William Jessup Hosts Third Annual ASL Day for All
ROCKLIN, Calif. – William Jessup University’s American Sign Language (ASL) club will host “ASL Day for All” on Saturday, April 14 from 10 a.m. to 4 p.m. at the growing university.
This is the only ASL Expo in the Sacramento area. Proceeds benefit two camps for Deaf children and the William Jessup ASL program.
“This event is geared toward bringing the whole community together for a fun day to support the use of ASL for all ages,” said William Jessup ASL program head, Bobbi Long. “We want to invite the Deaf and Hearing communities to join Deaf organizations to educate, develop and support the use of ASL.”
The celebratory day kicks off with morning workshops from 10 a.m. to noon, covering ASL skills building as well as Deaf history and culture topics. There ae 22 various workshops offered, including Deaf sports history and signs, biblical ASL signs, essential oils in ASL, and “Signs Across the World,” a video comparison of three different types of sign languages from American to Ukrainian to Norwegian. Other topics include connecting families with Deaf and Hard of Hearing children and teaching ASL at the high school and college level.
Other activities include children’s crafts and activities such as face painting, science magic shows, a photo booth, table vendors, informational booths, a raffle, and a silent challenge asking participants to be silent for at least one hour while they only utilize ASL to communicate.
In addition, William Jessup ASL students will host a silent challenge that includes a self-walking poster tour of notable Deaf individuals and culture. The entire event will be Deaf accessible with interpreters at each station and workshop.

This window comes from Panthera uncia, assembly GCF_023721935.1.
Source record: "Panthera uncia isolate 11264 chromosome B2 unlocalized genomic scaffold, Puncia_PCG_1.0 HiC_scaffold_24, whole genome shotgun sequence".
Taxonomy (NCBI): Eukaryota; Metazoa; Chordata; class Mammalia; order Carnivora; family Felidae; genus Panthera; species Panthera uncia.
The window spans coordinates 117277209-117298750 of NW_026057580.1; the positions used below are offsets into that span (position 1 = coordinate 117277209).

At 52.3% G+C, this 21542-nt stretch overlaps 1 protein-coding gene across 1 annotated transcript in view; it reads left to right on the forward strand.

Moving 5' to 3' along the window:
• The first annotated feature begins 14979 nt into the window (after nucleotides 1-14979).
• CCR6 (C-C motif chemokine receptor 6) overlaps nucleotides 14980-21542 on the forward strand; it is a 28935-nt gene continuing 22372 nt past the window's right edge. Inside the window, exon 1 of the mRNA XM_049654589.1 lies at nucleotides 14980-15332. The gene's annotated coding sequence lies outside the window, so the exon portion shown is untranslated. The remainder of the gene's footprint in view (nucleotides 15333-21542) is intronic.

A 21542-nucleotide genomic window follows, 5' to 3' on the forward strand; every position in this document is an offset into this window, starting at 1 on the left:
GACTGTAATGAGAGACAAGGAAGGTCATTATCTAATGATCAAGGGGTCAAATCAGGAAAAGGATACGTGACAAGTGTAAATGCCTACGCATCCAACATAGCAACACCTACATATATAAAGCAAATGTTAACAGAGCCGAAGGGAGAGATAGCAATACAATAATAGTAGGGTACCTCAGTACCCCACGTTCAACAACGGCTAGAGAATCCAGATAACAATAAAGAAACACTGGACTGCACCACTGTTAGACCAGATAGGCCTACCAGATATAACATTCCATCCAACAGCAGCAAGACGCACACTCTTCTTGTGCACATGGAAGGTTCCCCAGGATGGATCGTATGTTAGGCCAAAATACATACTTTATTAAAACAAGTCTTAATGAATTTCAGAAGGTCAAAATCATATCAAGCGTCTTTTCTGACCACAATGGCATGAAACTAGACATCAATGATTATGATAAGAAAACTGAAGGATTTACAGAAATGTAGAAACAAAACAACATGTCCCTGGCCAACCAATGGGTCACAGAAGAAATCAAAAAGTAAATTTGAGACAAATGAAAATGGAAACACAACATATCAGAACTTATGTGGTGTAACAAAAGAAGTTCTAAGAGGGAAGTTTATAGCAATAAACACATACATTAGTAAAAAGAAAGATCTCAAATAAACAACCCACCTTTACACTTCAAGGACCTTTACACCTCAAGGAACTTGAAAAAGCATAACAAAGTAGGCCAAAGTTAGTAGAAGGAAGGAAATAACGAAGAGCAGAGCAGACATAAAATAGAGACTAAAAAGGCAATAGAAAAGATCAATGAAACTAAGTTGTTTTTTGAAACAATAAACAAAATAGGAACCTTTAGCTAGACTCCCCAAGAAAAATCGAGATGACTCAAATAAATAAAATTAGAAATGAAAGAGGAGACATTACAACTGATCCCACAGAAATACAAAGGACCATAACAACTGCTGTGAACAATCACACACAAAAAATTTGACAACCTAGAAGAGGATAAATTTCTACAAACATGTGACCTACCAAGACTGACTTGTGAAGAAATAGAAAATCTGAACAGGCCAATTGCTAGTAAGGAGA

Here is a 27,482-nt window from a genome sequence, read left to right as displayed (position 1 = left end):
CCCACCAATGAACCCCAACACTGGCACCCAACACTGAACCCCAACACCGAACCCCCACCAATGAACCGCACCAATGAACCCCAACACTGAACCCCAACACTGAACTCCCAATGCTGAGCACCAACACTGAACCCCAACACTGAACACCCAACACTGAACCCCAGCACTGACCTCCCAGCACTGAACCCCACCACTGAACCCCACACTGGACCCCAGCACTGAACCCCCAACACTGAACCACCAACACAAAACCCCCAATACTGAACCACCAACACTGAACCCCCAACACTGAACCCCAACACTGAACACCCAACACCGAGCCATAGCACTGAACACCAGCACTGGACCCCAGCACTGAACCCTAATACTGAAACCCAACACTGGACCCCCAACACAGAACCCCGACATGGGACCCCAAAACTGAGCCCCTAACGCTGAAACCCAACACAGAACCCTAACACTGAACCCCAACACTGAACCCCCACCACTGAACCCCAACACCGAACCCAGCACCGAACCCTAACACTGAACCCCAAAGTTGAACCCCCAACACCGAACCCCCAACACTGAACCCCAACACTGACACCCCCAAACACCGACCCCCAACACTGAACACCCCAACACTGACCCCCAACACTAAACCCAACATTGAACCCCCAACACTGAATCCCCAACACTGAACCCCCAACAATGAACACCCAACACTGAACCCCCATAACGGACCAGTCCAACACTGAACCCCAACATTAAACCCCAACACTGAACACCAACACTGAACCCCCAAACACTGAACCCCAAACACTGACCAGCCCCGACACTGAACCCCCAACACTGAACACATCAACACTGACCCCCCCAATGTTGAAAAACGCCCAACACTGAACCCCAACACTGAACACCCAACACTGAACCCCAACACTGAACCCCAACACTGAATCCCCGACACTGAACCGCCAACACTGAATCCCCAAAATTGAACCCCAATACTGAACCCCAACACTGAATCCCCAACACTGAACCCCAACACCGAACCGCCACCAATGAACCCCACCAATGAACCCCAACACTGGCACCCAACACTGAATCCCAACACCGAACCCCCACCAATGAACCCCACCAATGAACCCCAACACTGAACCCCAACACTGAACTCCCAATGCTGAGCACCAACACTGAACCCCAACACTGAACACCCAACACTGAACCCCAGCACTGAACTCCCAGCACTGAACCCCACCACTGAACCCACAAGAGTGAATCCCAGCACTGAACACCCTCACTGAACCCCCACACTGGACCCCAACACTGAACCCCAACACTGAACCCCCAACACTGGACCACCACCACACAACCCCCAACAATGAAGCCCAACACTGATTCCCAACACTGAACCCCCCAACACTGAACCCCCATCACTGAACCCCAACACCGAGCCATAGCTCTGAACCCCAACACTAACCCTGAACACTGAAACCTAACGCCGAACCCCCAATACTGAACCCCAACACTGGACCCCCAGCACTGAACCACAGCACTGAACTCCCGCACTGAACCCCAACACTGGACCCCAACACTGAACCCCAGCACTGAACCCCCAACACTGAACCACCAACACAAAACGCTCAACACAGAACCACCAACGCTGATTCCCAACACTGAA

More than 35 William Jessup ASL students will utilize skills they’ve learned in the classroom and get more real-life experience interacting with the Deaf community while working at the event. The William Jessup students have reached out to other students studying ASL as well.
“We’ve invited over 10 high school and college ASL programs to join us to help increase their skills,” Long added.
Throughout the year, William Jessup students have numerous opportunities to utilize their skills, having participated at events held at the Sacramento Zoo and various camp facilities. The students also have the experience of hosting chapel services on campus.
According to the Hearing Health Foundation, one in five Americans have hearing loss in at least one ear and three out of every 1,000 children are born deaf.
Long has been teaching ASL for more than 23 years and began William Jessup University’s program in 2015 with 17 students. Enrollment more than doubled during her second semester. Currently the program has over 60 students.
“One of the benefits of studying ASL and Deaf Culture is that most people will meet a deaf person at some point in their life,” Long said. “Following the completion of just one course in sign language, most people are able to communicate with a Deaf person at a basic level.”
The university currently offers a minor in American Sign Language (ASL) and an ASL concentration under the Liberal Arts degree program. The program provides students a unique opportunity to participate in the only Northern California ASL program that is Christ-centered.
ASL can benefit students in their personal and professional endeavors in any chosen field. Today, some of the largest employment fields for skilled ASL signers are in the areas of education, including teachers of the Deaf, teachers of students with speech and language challenges, teacher assistants and sign language interpreting.
Tickets are available at the event. Cost is $15 per person or $25 per family. Kids 10-and-under are free.
For information on William Jessup University, visit www.jessup.edu or call 916 577-2200.